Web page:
To conspiracy theorists, the more elaborate and bizarre the assertions of conspiracies, the more compelling the argument. They are wont to believe, said Devereaux, that an unconventional approach to seeking answers is the right approach, and are dismissive of any reasoned proposition that runs counter to their argument.
“It is a world of amateur knowledge refusing to accept the world of professional knowledge. Any pattern of systematic, analytical thinking embodied, for instance, in a university, entails conventions,” he said.
To a conspiracy thinker, university professors represent people who are controlled; academics cannot say or do certain things without incurring professional censure. A common aspect of conspiracy thinking is to “trust no one,” i.e., “do not accept any conventional form of received wisdom.”
The rejection of conventional wisdom fuels their notions of being braver and deeper thinkers than others, as only they can follow the elaborate and frequently ludicrous connections of the conspiracy, said Devereaux. Thus, a conspiracy appeals to their intellectual vanity – they believe they are sharing hidden knowledge, therein fostering the idea that they are smarter than everyone else by not falling prey to “fake” mainstream news. Paradoxically, according to Devereaux, the more gullible the conspiracy believers, the more intelligent they think they are.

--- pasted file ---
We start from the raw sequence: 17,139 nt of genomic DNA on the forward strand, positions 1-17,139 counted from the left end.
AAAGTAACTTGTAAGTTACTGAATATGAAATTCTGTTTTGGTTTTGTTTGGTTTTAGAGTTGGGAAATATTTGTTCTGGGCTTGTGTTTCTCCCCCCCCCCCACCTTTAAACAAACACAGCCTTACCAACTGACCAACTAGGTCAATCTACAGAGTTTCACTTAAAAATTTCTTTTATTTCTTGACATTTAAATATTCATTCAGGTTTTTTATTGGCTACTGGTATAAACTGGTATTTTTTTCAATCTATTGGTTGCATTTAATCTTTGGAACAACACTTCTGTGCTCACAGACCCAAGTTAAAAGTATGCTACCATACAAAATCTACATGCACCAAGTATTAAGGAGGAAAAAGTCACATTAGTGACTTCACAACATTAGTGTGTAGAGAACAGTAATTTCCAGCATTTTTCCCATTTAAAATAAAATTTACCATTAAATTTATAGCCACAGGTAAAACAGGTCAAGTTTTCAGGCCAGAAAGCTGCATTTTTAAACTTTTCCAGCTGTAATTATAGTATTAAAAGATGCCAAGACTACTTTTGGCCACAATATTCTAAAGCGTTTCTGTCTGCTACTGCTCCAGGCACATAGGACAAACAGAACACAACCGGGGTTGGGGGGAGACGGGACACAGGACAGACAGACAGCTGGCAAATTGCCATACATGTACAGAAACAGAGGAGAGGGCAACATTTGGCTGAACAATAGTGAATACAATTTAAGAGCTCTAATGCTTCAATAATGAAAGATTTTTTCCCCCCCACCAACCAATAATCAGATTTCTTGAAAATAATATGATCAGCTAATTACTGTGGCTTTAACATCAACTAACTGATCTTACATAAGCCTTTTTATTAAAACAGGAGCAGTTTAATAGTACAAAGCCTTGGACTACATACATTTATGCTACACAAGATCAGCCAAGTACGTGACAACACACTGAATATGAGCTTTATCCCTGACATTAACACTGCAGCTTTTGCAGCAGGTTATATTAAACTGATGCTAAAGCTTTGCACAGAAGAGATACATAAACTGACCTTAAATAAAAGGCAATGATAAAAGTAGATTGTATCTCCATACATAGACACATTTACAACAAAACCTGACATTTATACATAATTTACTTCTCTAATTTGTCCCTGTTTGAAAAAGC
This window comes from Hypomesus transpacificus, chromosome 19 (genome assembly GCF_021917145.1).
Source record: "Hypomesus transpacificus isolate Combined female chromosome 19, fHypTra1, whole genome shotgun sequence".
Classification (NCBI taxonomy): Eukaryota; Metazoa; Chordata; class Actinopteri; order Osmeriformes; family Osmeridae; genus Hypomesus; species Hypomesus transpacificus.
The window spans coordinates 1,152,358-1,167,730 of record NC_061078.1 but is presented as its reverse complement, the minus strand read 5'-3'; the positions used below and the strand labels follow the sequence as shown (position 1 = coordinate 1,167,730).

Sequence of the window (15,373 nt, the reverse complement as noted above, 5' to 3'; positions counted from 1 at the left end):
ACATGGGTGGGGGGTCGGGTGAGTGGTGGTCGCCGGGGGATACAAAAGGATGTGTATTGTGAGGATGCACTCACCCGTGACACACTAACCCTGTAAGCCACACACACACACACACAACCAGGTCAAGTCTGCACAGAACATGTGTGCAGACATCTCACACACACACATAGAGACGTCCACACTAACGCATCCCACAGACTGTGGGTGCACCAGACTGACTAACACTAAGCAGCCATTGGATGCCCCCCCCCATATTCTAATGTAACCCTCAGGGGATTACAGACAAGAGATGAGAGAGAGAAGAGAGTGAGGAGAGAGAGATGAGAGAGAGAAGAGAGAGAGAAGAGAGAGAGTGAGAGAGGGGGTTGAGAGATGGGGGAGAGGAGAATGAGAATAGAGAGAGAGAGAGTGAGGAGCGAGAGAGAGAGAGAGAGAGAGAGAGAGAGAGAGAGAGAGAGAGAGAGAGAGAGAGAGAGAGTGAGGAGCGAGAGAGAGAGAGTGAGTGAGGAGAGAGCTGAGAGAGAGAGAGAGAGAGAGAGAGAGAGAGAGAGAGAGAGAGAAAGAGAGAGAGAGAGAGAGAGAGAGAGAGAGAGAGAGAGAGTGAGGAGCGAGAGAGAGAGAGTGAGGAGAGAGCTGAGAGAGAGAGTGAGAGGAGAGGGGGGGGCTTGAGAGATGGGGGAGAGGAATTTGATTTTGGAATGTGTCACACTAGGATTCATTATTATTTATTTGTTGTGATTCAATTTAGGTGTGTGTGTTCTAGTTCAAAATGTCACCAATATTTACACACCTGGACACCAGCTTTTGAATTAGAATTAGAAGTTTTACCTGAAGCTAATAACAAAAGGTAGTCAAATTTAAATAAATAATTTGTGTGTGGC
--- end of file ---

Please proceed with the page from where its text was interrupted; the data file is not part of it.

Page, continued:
In his concluding remarks, Devereaux pointed out that there have been numerous conspiracies throughout history. However, most were either limited in their scope or inept, or both. Somewhere along the way, human nature ruins the plot; someone leaves the group, exposes the operation, or bungles the job.
Sam Margolishas written for the Globe and Mail, the National Post, UPI and MSNBC.
University of Victoria’s Prof. Dan Russek spoke about Jewish writers in Argentina and Mexico, as well as Jorge Luis Borges’ Jewish-related writings. (photo from Dan Russek)
Dan Russek spoke on 20th-century Latin American writers, both Jewish and those who have been influenced by Jewish themes, at a Jan. 10 Zoom event organized by Congregation Emanu-El in Victoria.